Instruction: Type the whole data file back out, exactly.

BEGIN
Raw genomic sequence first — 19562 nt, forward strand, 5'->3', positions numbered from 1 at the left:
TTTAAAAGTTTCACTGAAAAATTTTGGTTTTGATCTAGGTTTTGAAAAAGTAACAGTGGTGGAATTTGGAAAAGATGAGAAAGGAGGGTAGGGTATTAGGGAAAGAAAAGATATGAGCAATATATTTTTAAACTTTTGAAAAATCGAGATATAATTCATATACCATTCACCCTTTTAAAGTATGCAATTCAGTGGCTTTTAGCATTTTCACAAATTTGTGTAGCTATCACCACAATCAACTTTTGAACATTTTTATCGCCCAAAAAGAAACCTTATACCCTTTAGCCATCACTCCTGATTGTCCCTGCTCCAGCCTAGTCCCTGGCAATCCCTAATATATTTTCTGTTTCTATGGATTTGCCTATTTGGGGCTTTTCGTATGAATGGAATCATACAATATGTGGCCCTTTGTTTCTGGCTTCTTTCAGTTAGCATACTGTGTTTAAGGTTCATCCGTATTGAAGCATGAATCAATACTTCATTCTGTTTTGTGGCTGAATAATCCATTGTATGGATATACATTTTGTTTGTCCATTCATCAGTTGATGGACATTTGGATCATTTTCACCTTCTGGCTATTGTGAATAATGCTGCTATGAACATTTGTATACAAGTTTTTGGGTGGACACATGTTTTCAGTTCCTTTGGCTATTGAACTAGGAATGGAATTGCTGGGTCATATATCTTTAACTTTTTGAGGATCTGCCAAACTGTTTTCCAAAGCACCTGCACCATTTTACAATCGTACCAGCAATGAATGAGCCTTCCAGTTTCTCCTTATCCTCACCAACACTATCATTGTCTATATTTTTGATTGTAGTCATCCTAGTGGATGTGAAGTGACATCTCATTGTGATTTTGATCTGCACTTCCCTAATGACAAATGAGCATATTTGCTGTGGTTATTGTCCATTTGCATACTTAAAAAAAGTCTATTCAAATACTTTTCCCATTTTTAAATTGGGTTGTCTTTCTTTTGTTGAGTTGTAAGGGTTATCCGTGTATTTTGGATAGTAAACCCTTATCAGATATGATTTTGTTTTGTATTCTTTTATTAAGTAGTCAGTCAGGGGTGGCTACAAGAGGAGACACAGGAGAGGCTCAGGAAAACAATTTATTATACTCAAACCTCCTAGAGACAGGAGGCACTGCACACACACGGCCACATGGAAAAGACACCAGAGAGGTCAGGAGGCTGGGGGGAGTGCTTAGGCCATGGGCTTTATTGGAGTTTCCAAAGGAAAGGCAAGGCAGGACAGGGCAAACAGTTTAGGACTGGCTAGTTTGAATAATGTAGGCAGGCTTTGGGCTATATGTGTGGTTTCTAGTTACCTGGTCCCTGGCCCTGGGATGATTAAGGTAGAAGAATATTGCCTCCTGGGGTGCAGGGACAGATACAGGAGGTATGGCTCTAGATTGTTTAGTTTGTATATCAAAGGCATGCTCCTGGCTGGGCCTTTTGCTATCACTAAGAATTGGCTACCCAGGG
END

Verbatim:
Raw genomic sequence first — 19562 nt, forward strand, 5'->3', positions numbered from 1 at the left:
TTTAAAAGTTTCACTGAAAAATTTTGGTTTTGATCTAGGTTTTGAAAAAGTAACAGTGGTGGAATTTGGAAAAGATGAGAAAGGAGGGTAGGGTATTAGGGAAAGAAAAGATATGAGCAATATATTTTTAAACTTTTGAAAAATCGAGATATAATTCATATACCATTCACCCTTTTAAAGTATGCAATTCAGTGGCTTTTAGCATTTTCACAAATTTGTGTAGCTATCACCACAATCAACTTTTGAACATTTTTATCGCCCAAAAAGAAACCTTATACCCTTTAGCCATCACTCCTGATTGTCCCTGCTCCAGCCTAGTCCCTGGCAATCCCTAATATATTTTCTGTTTCTATGGATTTGCCTATTTGGGGCTTTTCGTATGAATGGAATCATACAATATGTGGCCCTTTGTTTCTGGCTTCTTTCAGTTAGCATACTGTGTTTAAGGTTCATCCGTATTGAAGCATGAATCAATACTTCATTCTGTTTTGTGGCTGAATAATCCATTGTATGGATATACATTTTGTTTGTCCATTCATCAGTTGATGGACATTTGGATCATTTTCACCTTCTGGCTATTGTGAATAATGCTGCTATGAACATTTGTATACAAGTTTTTGGGTGGACACATGTTTTCAGTTCCTTTGGCTATTGAACTAGGAATGGAATTGCTGGGTCATATATCTTTAACTTTTTGAGGATCTGCCAAACTGTTTTCCAAAGCACCTGCACCATTTTACAATCGTACCAGCAATGAATGAGCCTTCCAGTTTCTCCTTATCCTCACCAACACTATCATTGTCTATATTTTTGATTGTAGTCATCCTAGTGGATGTGAAGTGACATCTCATTGTGATTTTGATCTGCACTTCCCTAATGACAAATGAGCATATTTGCTGTGGTTATTGTCCATTTGCATACTTAAAAAAAGTCTATTCAAATACTTTTCCCATTTTTAAATTGGGTTGTCTTTCTTTTGTTGAGTTGTAAGGGTTATCCGTGTATTTTGGATAGTAAACCCTTATCAGATATGATTTTGTTTTGTATTCTTTTATTAAGTAGTCAGTCAGGGGTGGCTACAAGAGGAGACACAGGAGAGGCTCAGGAAAACAATTTATTATACTCAAACCTCCTAGAGACAGGAGGCACTGCACACACACGGCCACATGGAAAAGACACCAGAGAGGTCAGGAGGCTGGGGGGAGTGCTTAGGCCATGGGCTTTATTGGAGTTTCCAAAGGAAAGGCAAGGCAGGACAGGGCAAACAGTTTAGGACTGGCTAGTTTGAATAATGTAGGCAGGCTTTGGGCTATATGTGTGGTTTCTAGTTACCTGGTCCCTGGCCCTGGGATGATTAAGGTAGAAGAATATTGCCTCCTGGGGTGCAGGGACAGATACAGGAGGTATGGCTCTAGATTGTTTAGTTTGTATATCAAAGGCATGCTCCTGGCTGGGCCTTTTGCTATCACTAAGAATTGGCTACCCAGGG